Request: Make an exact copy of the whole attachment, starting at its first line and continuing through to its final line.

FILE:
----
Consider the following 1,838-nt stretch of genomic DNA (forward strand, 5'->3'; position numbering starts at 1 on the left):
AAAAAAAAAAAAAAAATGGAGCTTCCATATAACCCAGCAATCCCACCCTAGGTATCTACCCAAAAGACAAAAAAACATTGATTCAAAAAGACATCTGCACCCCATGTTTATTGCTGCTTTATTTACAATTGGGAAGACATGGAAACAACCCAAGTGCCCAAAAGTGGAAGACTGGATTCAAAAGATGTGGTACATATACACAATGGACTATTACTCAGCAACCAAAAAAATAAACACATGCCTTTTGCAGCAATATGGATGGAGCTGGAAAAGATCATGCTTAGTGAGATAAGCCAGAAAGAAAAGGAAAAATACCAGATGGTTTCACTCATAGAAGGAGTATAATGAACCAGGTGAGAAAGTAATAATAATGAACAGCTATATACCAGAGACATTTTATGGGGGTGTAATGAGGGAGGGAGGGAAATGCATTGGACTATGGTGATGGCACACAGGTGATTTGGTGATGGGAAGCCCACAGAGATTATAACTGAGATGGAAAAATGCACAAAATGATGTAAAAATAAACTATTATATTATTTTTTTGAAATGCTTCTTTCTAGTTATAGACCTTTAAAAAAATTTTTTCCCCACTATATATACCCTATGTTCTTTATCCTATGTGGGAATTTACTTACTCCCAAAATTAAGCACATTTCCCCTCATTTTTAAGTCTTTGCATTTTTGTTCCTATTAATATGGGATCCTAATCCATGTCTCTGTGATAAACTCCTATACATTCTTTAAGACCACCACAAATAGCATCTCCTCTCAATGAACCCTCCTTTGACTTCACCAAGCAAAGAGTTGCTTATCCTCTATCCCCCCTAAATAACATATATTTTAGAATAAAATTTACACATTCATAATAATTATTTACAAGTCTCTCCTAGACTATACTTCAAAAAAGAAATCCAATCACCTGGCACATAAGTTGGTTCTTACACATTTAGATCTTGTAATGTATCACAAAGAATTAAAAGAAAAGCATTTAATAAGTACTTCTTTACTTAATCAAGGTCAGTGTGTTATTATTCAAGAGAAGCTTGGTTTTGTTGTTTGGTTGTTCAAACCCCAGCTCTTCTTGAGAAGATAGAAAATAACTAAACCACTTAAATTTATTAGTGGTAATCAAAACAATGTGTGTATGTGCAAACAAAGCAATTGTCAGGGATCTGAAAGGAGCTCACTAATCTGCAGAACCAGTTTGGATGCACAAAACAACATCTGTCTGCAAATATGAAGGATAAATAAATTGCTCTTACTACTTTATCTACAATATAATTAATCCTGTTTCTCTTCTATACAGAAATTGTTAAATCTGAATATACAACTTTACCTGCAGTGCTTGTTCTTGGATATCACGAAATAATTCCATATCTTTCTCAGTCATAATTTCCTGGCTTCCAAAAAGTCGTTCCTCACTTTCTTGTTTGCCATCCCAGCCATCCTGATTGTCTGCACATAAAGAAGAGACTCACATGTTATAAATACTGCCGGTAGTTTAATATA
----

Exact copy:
Consider the following 1,838-nt stretch of genomic DNA (forward strand, 5'->3'; position numbering starts at 1 on the left):
AAAAAAAAAAAAAAAATGGAGCTTCCATATAACCCAGCAATCCCACCCTAGGTATCTACCCAAAAGACAAAAAAACATTGATTCAAAAAGACATCTGCACCCCATGTTTATTGCTGCTTTATTTACAATTGGGAAGACATGGAAACAACCCAAGTGCCCAAAAGTGGAAGACTGGATTCAAAAGATGTGGTACATATACACAATGGACTATTACTCAGCAACCAAAAAAATAAACACATGCCTTTTGCAGCAATATGGATGGAGCTGGAAAAGATCATGCTTAGTGAGATAAGCCAGAAAGAAAAGGAAAAATACCAGATGGTTTCACTCATAGAAGGAGTATAATGAACCAGGTGAGAAAGTAATAATAATGAACAGCTATATACCAGAGACATTTTATGGGGGTGTAATGAGGGAGGGAGGGAAATGCATTGGACTATGGTGATGGCACACAGGTGATTTGGTGATGGGAAGCCCACAGAGATTATAACTGAGATGGAAAAATGCACAAAATGATGTAAAAATAAACTATTATATTATTTTTTTGAAATGCTTCTTTCTAGTTATAGACCTTTAAAAAAATTTTTTCCCCACTATATATACCCTATGTTCTTTATCCTATGTGGGAATTTACTTACTCCCAAAATTAAGCACATTTCCCCTCATTTTTAAGTCTTTGCATTTTTGTTCCTATTAATATGGGATCCTAATCCATGTCTCTGTGATAAACTCCTATACATTCTTTAAGACCACCACAAATAGCATCTCCTCTCAATGAACCCTCCTTTGACTTCACCAAGCAAAGAGTTGCTTATCCTCTATCCCCCCTAAATAACATATATTTTAGAATAAAATTTACACATTCATAATAATTATTTACAAGTCTCTCCTAGACTATACTTCAAAAAAGAAATCCAATCACCTGGCACATAAGTTGGTTCTTACACATTTAGATCTTGTAATGTATCACAAAGAATTAAAAGAAAAGCATTTAATAAGTACTTCTTTACTTAATCAAGGTCAGTGTGTTATTATTCAAGAGAAGCTTGGTTTTGTTGTTTGGTTGTTCAAACCCCAGCTCTTCTTGAGAAGATAGAAAATAACTAAACCACTTAAATTTATTAGTGGTAATCAAAACAATGTGTGTATGTGCAAACAAAGCAATTGTCAGGGATCTGAAAGGAGCTCACTAATCTGCAGAACCAGTTTGGATGCACAAAACAACATCTGTCTGCAAATATGAAGGATAAATAAATTGCTCTTACTACTTTATCTACAATATAATTAATCCTGTTTCTCTTCTATACAGAAATTGTTAAATCTGAATATACAACTTTACCTGCAGTGCTTGTTCTTGGATATCACGAAATAATTCCATATCTTTCTCAGTCATAATTTCCTGGCTTCCAAAAAGTCGTTCCTCACTTTCTTGTTTGCCATCCCAGCCATCCTGATTGTCTGCACATAAAGAAGAGACTCACATGTTATAAATACTGCCGGTAGTTTAATATA